- There is a big psychological component to diabetes. Diabetes sucks both physically and mentally. It's a disease that follows us around every second of every day. With every action (exercise, eating, illness, etc), people with diabetes must sit and try to calculate how it will affect their blood sugars. And it gets exhausting. Add to that the pressure of maintaining good control during a pregnancy or trying to prevent complications later in life and it can feel like a lead weight on your shoulders. The guilt of a bad blood sugar, the fear of complications, etc, etc . . can do a number on any diabetic's head.
- There is no easy answer. Taking care of your diabetes isn't like brushing your teeth. How would you feel if you brushed your teeth 6 times a day, flossed and rinsed and still had 3 cavities at your next dentist appointment? Sometimes, that's how diabetes is. You can do everything right and still not predict what your blood sugar will do. Will the physical activity of exercise make my blood sugar go down? Or will the stress of the heat and physical activity make it go up? The path isn't always cut and dry. Another reason why diabetes can mess with your head. Please understand that one bad blood sugar doesn't mean a diabetic is being irresponsible or doesn't know what they are doing. It just means that their diabetes is doing what diabetes does.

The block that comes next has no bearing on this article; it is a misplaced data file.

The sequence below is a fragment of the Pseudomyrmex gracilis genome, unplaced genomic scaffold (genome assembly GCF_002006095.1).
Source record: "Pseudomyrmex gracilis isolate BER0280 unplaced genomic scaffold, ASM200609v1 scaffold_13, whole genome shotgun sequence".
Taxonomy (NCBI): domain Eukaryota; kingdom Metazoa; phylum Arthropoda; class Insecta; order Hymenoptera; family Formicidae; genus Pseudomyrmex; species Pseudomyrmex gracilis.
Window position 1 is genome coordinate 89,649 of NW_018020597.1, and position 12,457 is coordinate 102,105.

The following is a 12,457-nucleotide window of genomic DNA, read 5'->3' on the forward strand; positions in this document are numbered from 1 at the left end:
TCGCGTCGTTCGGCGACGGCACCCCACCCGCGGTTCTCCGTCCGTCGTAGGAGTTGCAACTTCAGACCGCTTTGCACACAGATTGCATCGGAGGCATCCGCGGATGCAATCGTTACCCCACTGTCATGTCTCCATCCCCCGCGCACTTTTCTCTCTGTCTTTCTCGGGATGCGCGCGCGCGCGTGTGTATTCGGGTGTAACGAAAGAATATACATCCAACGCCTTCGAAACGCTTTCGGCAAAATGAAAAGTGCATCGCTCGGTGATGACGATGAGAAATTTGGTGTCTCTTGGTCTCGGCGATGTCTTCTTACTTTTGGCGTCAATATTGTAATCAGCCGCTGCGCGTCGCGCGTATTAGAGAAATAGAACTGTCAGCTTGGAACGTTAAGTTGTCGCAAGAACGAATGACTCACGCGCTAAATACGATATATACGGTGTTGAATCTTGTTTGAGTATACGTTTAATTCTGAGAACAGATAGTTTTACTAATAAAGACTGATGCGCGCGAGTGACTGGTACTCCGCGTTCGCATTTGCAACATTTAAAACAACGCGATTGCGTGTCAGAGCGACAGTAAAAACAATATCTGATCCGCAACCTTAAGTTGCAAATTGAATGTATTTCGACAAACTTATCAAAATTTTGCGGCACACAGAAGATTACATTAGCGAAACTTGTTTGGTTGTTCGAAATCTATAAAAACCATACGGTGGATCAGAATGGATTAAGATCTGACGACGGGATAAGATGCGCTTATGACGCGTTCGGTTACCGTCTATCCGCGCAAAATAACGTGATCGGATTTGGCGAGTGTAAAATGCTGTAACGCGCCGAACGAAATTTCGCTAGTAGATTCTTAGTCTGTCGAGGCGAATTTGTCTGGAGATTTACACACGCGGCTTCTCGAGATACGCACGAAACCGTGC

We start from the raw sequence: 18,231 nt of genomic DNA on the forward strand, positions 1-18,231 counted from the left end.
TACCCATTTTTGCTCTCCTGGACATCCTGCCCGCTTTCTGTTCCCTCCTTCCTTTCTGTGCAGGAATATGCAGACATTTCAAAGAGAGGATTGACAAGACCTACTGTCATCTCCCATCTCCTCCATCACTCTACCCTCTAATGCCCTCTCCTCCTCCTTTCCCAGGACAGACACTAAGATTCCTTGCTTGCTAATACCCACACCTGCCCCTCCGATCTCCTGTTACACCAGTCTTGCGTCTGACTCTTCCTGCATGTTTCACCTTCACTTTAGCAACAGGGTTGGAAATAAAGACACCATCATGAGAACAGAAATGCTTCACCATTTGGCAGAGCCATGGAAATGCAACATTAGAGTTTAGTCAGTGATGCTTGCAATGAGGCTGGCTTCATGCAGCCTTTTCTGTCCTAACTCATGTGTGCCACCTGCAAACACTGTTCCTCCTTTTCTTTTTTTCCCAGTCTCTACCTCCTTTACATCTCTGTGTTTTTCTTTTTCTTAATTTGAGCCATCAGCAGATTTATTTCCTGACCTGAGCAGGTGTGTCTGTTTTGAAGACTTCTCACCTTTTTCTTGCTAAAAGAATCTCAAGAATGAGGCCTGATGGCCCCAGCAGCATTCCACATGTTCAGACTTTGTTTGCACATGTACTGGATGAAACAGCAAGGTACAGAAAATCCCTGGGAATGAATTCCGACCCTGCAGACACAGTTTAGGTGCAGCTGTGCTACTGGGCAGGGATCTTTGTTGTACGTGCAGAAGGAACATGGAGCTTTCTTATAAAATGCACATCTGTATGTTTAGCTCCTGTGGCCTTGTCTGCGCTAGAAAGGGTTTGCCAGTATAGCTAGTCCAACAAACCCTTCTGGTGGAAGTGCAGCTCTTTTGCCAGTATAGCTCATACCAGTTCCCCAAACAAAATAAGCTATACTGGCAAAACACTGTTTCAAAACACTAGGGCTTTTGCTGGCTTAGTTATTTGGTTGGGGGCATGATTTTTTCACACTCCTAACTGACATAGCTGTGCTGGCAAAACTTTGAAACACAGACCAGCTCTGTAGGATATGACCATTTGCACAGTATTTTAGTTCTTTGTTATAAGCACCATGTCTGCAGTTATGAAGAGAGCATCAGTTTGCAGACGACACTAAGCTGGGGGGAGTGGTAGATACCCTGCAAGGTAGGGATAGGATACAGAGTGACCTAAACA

This is the biggest reason that I want people to know that insulin is not a cure. It doesn't fix diabetes it just puts a band-aid on it. No human being can ever be as good as a working pancreas and, as a result, complications still happen. We need a cure and we deserve a cure!
- Type 1 and Type 2 diabetes are totally different animals and function by totally different rules. Look it up! This is probably my biggest pet peeve right now. I really hate having the rules and traits of Type 2 diabetes thrown back at me by someone who thinks they know diabetes. No, if I eat right, exercise and lose weight my diabetes will NOT go away. And you know what? That's true for some Type 2's also! My body doesn't make insulin. That factory shut down when I was 8 and it ain't coming back! If I killed off all your kidney cells, you wouldn't make pee anymore. No matter how healthy, athletic or great your diet is. Same kinda thing! No, having an insulin pump does NOT mean that my diabetes is "really bad." No, a random blood sugar of 200 doesn't mean I suck at managing my diabetes. There are so many differences between the types of diabetes (Type 1, Type 2, Gestational, Monogenic, LADA, etc) so please don't assume that the rules of diabetes that you are aware of apply to every diabetic out there.
PS: If you want to check out some other posts from DOC-ers on D-Blog Day, check out this link!